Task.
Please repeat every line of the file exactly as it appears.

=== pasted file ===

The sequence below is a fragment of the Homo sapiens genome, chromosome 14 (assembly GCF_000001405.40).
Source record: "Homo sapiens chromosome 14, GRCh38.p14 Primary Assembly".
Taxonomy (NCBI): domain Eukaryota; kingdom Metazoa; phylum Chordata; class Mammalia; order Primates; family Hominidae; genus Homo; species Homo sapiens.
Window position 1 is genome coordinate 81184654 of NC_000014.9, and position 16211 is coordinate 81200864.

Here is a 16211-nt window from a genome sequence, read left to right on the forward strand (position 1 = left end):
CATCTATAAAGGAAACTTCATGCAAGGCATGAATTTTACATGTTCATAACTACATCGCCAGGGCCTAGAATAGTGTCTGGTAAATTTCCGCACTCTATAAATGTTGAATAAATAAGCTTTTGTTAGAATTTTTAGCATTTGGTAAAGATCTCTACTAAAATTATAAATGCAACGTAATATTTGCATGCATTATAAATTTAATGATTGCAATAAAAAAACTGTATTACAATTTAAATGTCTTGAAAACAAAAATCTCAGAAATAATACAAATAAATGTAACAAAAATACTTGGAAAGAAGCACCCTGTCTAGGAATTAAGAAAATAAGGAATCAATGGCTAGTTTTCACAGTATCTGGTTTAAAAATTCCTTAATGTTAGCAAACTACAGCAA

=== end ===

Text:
The sequence below is a fragment of the Homo sapiens genome, chromosome 14 (assembly GCF_000001405.40).
Source record: "Homo sapiens chromosome 14, GRCh38.p14 Primary Assembly".
Taxonomy (NCBI): domain Eukaryota; kingdom Metazoa; phylum Chordata; class Mammalia; order Primates; family Hominidae; genus Homo; species Homo sapiens.
Window position 1 is genome coordinate 81184654 of NC_000014.9, and position 16211 is coordinate 81200864.

Here is a 16211-nt window from a genome sequence, read left to right on the forward strand (position 1 = left end):
CATCTATAAAGGAAACTTCATGCAAGGCATGAATTTTACATGTTCATAACTACATCGCCAGGGCCTAGAATAGTGTCTGGTAAATTTCCGCACTCTATAAATGTTGAATAAATAAGCTTTTGTTAGAATTTTTAGCATTTGGTAAAGATCTCTACTAAAATTATAAATGCAACGTAATATTTGCATGCATTATAAATTTAATGATTGCAATAAAAAAACTGTATTACAATTTAAATGTCTTGAAAACAAAAATCTCAGAAATAATACAAATAAATGTAACAAAAATACTTGGAAAGAAGCACCCTGTCTAGGAATTAAGAAAATAAGGAATCAATGGCTAGTTTTCACAGTATCTGGTTTAAAAATTCCTTAATGTTAGCAAACTACAGCAA